This model would apply to students taxed at 0%, as well as professionals at higher tax brackets who expect to go higher still, as well as people who receive a lumpsum inheritance that would put them in a lower tax bracket if all contributed at once, etc, etc, etc. It applies to anyone asking my original question ..." "Should I make an RRSP contribution today, but delay claiming the tax deduction because I see myself in a higher tax bracket soon?".
 

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... In all four choices the ending wealth is calculated in after-tax dollars for valid comparison. The refund in option (c) is never received until the very end so it is correctly added into the other after-tax numbers.
Valid as long as there is a withdrawal in year 5 at the high tax rate ... otherwise, a different situation may occur.


... The tax rate used for the ending theoretical 'withdrawal' is the expected higher tax bracket assumed at the start. I believe Eclectic many be presuming that the time span considered here is the full term to retirement. No, It only looks at the time span until that higher tax bracket is reached.
Which is locking the tax estimate at what may be an inaccurate rate, as most people I know are planning withdrawals for retirement where the withdrawal tax rate is going to be less for years. There are exceptions (especially for those here on CMF) but it is an important factor.


... The ending wealth at that time will rank the best choice because no matter what is done from that time forward, the option with the greatest wealth will do better.
I'll have to run some calculations ... it's not clear to me that the best choice driven by taxes at different time than withdrawal is taken will hold across different situations.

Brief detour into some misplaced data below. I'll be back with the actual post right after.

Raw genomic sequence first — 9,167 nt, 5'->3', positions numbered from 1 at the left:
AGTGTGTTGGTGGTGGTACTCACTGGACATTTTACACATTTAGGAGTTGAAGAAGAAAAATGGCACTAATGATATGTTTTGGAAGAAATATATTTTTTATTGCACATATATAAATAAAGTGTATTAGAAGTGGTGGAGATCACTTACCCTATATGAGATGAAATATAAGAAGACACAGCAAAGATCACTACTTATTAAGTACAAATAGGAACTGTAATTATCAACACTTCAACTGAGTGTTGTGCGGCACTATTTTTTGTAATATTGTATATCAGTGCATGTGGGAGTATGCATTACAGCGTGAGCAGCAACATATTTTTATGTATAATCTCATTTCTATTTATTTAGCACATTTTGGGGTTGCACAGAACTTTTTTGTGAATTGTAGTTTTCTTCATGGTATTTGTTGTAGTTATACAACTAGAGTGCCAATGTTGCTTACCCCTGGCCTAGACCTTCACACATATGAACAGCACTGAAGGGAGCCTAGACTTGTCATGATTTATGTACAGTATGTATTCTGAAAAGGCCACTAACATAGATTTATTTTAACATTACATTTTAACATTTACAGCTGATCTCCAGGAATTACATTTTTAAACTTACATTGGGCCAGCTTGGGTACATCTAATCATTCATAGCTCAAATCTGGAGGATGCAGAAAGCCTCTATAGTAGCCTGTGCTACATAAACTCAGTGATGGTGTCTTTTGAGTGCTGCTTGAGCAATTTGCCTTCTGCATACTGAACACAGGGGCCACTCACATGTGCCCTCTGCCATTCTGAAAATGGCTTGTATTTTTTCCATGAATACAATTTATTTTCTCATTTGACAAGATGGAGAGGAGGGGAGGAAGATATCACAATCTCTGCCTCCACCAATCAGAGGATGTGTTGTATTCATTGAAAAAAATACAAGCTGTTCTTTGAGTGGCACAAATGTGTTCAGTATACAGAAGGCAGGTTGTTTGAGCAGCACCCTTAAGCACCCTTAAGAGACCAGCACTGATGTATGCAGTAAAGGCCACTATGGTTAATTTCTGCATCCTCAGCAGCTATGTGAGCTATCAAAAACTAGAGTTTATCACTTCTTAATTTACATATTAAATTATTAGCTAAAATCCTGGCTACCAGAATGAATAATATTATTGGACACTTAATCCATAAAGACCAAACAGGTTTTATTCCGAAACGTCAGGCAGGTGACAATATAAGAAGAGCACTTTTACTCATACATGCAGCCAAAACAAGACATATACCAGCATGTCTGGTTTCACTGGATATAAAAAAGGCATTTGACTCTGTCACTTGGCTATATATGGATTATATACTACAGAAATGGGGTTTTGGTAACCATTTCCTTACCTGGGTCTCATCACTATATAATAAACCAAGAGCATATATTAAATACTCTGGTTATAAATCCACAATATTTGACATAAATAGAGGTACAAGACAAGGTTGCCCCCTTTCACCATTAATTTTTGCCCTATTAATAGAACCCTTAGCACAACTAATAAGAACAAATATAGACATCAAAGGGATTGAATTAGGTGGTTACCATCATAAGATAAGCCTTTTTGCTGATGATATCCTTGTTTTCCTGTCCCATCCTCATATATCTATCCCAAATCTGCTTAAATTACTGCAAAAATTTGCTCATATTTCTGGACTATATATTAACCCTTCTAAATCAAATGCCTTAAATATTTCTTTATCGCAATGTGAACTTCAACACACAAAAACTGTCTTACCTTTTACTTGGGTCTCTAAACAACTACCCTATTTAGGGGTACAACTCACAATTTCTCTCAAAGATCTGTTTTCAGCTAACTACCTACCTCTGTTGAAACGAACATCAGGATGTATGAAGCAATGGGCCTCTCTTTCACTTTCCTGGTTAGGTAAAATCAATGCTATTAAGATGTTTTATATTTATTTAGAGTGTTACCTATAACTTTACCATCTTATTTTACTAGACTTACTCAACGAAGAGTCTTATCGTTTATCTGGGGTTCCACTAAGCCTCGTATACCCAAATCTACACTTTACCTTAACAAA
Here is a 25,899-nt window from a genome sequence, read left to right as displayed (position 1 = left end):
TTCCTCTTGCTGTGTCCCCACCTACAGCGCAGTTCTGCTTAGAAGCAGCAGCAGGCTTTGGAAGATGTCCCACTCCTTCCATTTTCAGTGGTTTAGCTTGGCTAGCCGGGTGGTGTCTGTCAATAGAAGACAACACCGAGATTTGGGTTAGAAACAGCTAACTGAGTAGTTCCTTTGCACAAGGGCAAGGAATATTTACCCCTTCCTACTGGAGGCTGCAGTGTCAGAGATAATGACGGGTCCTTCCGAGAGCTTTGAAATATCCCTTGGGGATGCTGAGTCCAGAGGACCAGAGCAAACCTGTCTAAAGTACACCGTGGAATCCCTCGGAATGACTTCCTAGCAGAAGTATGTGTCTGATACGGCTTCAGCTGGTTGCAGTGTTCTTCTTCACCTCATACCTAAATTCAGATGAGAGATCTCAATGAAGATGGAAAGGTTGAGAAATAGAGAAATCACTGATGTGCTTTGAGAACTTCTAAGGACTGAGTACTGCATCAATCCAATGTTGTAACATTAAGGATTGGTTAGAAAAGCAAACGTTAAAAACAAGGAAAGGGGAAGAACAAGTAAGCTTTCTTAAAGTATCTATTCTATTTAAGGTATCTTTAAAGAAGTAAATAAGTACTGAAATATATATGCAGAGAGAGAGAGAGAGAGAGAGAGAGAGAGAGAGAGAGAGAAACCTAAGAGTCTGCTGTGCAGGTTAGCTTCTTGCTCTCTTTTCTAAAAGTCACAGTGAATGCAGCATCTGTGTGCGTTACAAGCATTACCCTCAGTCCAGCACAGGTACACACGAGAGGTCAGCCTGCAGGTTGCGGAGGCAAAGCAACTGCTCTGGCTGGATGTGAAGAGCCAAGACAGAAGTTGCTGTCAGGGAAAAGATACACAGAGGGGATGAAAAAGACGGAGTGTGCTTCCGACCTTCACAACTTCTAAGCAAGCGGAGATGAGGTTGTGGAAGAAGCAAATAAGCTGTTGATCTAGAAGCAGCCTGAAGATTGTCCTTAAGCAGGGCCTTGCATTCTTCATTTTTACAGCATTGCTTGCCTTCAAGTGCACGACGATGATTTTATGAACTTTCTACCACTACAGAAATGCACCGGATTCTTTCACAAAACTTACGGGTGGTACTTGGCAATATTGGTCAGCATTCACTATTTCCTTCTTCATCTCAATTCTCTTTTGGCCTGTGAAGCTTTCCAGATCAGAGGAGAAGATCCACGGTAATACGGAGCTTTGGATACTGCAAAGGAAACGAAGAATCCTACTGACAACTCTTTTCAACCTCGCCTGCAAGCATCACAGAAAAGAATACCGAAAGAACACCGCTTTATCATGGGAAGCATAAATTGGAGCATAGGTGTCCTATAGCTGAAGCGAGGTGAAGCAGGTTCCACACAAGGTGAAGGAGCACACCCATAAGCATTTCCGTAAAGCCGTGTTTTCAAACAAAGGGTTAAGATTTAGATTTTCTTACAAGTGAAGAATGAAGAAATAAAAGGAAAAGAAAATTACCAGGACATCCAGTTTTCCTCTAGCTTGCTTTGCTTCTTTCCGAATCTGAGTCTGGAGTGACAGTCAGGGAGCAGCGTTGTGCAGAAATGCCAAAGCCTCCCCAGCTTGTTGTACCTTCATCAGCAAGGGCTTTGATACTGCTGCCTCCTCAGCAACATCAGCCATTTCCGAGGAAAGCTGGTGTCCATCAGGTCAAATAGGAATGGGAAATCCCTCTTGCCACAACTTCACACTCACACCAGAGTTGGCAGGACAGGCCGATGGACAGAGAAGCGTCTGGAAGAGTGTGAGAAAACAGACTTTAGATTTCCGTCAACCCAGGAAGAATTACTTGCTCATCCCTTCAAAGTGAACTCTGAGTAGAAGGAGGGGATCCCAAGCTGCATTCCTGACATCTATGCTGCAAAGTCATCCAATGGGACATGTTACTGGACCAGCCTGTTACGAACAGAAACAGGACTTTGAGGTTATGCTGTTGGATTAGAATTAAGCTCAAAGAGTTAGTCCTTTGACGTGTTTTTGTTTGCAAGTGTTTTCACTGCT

... The whole point of spreadsheets is that they allow you to input whatever variables you think reasonable. My choice seems reasonable to me.
Initially I was wondering what would have a favourable tax rate and would not have a future tax liability. Then I calculated an 8% savings account, where 100% of the interest is taxed at 33% where the after tax number is $1367.90, at the end of five years.

Maybe the disconnect is what "half taxed" applies to?


Cheers

PS

I'm out of time to check out future 33% withdrawal rate bit ... but I can't help wondering if there's a typo.
... the best option will still the Taxable account for delay less than 9 years ...
includes years one through three, which point four of the original post says under three years is fine.
 

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Hmm. My gut says something is wrong, but it appears your math makes sense comparing delayed deduction to taxable... I'll have to have a closer look. Thanks for bringing this up though! Quite interesting and it may change my plans as I'm precicely in the situation where I am asking the question "should I deduct now or later?"
 

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If you might be seeing a large severance payout in your industry you may want to save some room or you will pay a lot of income tax in the year you receive it. This would likely see you in your highest tax bracket as it would include your salary to date for the year plus your severance. Just one more thing to keep in mind-never entered into my thinking until I received one and had no unused RRSP room left.
 

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I realize that this is an old thread but I think I have found a flaw with the OP's first post... In option c, the original contribution should be $1640 of which $640 will be claimed back as a tax deduction in year 5. After compounding $1640 @ 8% for 5 years, the total becomes $2409. Reduce this by the $640 and you are left with $1769. This makes option c the best overall choice. The only valid comparison to an "after tax" TFSA contribution is a "pre tax" RRSP contribution.
 

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Ok. Here is what I get for results...

Option (a) Invested in Taxable Account... Invest $1000 after tax for 5 yrs @ 8%...Taxed at 33% for first 4 yrs, 39% in yr 5. $1469 less taxes of $161 nets to $1308

(b) RRSP-Claim deduction first yr.... Invest $1000 + expected refund @33% tax of $493 for total starting amount of $1493. Compound at 8% for 5 yrs equals $2193 with a tax liability in year 5 of $855. Net amount...$1388

(c) RRSP-Claim deduction yr 5.....Invest $1000 + expected refund @39% tax of $639 in yr 5, for total starting amount of $1639. Compound at 8% for 5 yrs equals $2409 with an ending tax liability of $939. Nets to ...$1469

(d) TFSA ....... Invest $1000 compounded @8% for 5 yrs...Nets to .............$1469

This does not factor in inflation or the time value of money.